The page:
deliciae

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Latin[edit]

Alternative forms[edit]

Etymology[edit]

From the once-attested dēliciō, from dē- +‎ laciō (I snare, entice), the base verb of dēlectō.

Pronunciation[edit]

Noun[edit]

dēliciae f pl (genitive dēliciārum); first declension

  1. delight, pleasure (an activity which affords enjoyment)
    dēliciās facere
    to enjoy oneslef, to have fun (also in erotic sense)
  2. luxuries, toys (things serving to please)
    1. decorations, delicacies, erotic verse
    2. charms (pleasing physical attributes)
  3. darling, sweetheart, favourite, pet
    in dēliciīs habēre
    to treat as a pet, favourite; to cherish
    in dēliciīs esse
    to be a pet, favourite; to be cherished
    1. (specifically of animals) pet, housepet
  4. comforts, luxuries (conditions affording physical or mental ease)
  5. elegant, affected manners; airs
    1. mannerisms, whims, niceties
  6. gourmet, voluptuary

Usage notes[edit]

Used almost exclusively in the plural.

Declension[edit]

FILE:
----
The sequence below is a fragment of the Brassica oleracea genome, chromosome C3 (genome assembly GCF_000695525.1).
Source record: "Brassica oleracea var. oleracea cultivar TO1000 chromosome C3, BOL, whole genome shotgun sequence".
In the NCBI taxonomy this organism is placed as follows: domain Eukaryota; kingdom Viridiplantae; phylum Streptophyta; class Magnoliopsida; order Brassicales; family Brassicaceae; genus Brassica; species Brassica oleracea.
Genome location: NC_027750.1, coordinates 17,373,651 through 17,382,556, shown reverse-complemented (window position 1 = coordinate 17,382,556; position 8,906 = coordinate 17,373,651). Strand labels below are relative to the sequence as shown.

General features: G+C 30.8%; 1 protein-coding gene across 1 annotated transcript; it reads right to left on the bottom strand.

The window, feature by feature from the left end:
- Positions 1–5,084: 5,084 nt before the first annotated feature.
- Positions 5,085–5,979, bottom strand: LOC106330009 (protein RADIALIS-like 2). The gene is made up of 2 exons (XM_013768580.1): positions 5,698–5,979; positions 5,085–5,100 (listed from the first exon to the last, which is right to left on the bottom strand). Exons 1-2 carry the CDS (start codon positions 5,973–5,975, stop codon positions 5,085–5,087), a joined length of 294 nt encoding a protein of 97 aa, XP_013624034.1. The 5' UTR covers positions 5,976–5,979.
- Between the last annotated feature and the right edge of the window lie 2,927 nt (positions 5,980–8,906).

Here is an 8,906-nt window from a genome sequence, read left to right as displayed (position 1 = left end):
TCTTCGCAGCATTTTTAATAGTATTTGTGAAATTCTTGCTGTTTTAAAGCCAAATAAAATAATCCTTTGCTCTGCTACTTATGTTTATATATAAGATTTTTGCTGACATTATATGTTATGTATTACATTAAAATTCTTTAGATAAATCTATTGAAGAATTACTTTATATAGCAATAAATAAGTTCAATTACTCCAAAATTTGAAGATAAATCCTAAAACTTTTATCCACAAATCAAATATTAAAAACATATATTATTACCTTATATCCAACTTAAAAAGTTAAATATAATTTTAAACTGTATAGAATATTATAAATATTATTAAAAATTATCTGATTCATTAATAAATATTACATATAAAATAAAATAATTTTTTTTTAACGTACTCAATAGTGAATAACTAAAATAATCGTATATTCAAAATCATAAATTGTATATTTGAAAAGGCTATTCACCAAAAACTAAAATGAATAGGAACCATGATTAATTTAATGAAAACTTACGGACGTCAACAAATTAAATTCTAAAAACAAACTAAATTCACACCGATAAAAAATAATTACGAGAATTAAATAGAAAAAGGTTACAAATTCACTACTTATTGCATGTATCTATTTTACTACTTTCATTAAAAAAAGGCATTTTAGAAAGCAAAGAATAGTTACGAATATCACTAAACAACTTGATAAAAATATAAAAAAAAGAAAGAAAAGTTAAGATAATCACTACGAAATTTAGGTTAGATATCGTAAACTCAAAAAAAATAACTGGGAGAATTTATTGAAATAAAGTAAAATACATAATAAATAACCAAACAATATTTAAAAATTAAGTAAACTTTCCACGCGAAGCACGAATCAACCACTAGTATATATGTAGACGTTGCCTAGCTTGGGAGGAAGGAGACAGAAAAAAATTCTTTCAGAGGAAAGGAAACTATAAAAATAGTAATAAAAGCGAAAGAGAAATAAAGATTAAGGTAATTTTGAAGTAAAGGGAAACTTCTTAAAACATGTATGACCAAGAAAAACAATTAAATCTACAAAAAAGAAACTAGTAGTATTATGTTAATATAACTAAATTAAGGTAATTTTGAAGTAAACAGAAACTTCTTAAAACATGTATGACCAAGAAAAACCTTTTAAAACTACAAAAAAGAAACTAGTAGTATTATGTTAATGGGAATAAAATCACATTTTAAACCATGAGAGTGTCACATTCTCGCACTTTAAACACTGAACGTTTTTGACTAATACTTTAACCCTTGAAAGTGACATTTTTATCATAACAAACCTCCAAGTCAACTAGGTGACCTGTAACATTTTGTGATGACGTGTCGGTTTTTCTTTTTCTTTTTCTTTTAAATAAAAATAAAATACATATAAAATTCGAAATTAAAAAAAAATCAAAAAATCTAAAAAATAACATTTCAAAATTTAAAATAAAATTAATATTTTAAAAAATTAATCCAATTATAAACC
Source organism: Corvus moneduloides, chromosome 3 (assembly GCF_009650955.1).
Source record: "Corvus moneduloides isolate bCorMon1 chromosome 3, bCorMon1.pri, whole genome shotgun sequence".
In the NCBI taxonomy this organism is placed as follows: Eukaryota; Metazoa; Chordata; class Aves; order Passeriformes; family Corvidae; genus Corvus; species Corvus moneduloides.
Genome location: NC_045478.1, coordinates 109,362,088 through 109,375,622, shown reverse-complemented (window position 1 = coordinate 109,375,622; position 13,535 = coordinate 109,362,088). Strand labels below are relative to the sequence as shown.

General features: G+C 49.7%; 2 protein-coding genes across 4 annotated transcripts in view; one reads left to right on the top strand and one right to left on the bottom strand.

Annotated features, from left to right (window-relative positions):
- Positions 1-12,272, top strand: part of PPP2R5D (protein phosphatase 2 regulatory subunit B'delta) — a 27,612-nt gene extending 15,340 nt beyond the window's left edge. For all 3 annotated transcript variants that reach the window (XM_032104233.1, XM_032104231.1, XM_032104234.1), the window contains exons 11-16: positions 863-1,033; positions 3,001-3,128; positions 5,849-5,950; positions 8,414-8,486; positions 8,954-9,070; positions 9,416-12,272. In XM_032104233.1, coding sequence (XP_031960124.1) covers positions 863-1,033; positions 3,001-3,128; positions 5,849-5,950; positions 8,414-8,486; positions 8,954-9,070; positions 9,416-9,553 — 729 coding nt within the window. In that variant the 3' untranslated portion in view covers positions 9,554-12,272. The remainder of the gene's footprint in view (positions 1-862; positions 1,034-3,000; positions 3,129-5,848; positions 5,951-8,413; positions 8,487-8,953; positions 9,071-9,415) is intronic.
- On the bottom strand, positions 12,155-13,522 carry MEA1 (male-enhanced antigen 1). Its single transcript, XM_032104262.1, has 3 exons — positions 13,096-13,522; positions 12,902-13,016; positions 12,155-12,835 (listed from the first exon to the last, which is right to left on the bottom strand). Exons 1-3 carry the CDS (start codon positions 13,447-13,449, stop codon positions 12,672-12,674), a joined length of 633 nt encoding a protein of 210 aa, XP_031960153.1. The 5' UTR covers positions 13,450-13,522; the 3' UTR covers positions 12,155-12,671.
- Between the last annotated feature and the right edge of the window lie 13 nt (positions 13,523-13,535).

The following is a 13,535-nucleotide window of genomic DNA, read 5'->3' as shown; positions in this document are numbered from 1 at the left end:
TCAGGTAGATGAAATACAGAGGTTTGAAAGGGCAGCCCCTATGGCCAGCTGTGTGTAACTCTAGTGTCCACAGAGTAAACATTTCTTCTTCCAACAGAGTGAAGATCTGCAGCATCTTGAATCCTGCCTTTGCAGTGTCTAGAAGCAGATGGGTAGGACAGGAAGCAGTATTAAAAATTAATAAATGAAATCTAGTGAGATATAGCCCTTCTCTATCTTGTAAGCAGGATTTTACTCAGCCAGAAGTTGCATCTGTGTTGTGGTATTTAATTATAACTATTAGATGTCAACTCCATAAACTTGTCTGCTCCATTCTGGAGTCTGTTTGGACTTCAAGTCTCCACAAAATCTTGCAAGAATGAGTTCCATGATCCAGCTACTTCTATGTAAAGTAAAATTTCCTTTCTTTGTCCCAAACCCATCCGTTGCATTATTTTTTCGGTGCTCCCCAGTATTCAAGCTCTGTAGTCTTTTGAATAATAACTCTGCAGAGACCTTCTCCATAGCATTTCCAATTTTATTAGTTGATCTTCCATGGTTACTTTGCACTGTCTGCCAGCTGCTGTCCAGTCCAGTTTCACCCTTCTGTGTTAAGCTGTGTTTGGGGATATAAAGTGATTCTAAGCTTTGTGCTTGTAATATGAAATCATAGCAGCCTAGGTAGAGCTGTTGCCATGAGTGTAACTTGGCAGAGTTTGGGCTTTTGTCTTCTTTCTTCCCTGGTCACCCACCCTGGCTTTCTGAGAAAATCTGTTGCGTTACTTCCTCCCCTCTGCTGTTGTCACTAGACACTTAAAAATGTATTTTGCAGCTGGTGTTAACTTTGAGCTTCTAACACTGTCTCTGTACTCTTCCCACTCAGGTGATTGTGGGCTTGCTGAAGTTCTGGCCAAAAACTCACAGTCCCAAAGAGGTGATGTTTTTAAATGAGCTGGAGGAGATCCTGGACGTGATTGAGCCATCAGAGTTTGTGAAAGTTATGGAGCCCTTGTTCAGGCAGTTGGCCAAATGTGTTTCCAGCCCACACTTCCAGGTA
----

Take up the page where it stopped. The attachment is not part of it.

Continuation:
First-declension noun, plural only.

Case Plural
Nominative dēliciae
Genitive dēliciārum
Dative dēliciīs
Accusative dēliciās
Ablative dēliciīs
Vocative dēliciae

Derived terms[edit]

Descendants[edit]

  • Catalan: delícia
  • Italian: delizia
  • Portuguese: delícia
  • Spanish: delicia

References[edit]

Further reading[edit]

  • deliciae in Charlton T. Lewis and Charles Short, A Latin Dictionary, Oxford: Clarendon Press, 1879
  • deliciae in Charlton T. Lewis, An Elementary Latin Dictionary, New York: Harper & Brothers, 1891
  • deliciae in Gaffiot, Félix, Dictionnaire illustré Latin-Français, Hachette, 1934
  • Carl Meissner; Henry William Auden, Latin Phrase-Book[1], London: Macmillan and Co., 1894
    • somebody's darling: mel ac deliciae alicuius (Fam. 8. 8. 1)
    • somebody's darling: amores et deliciae alicuius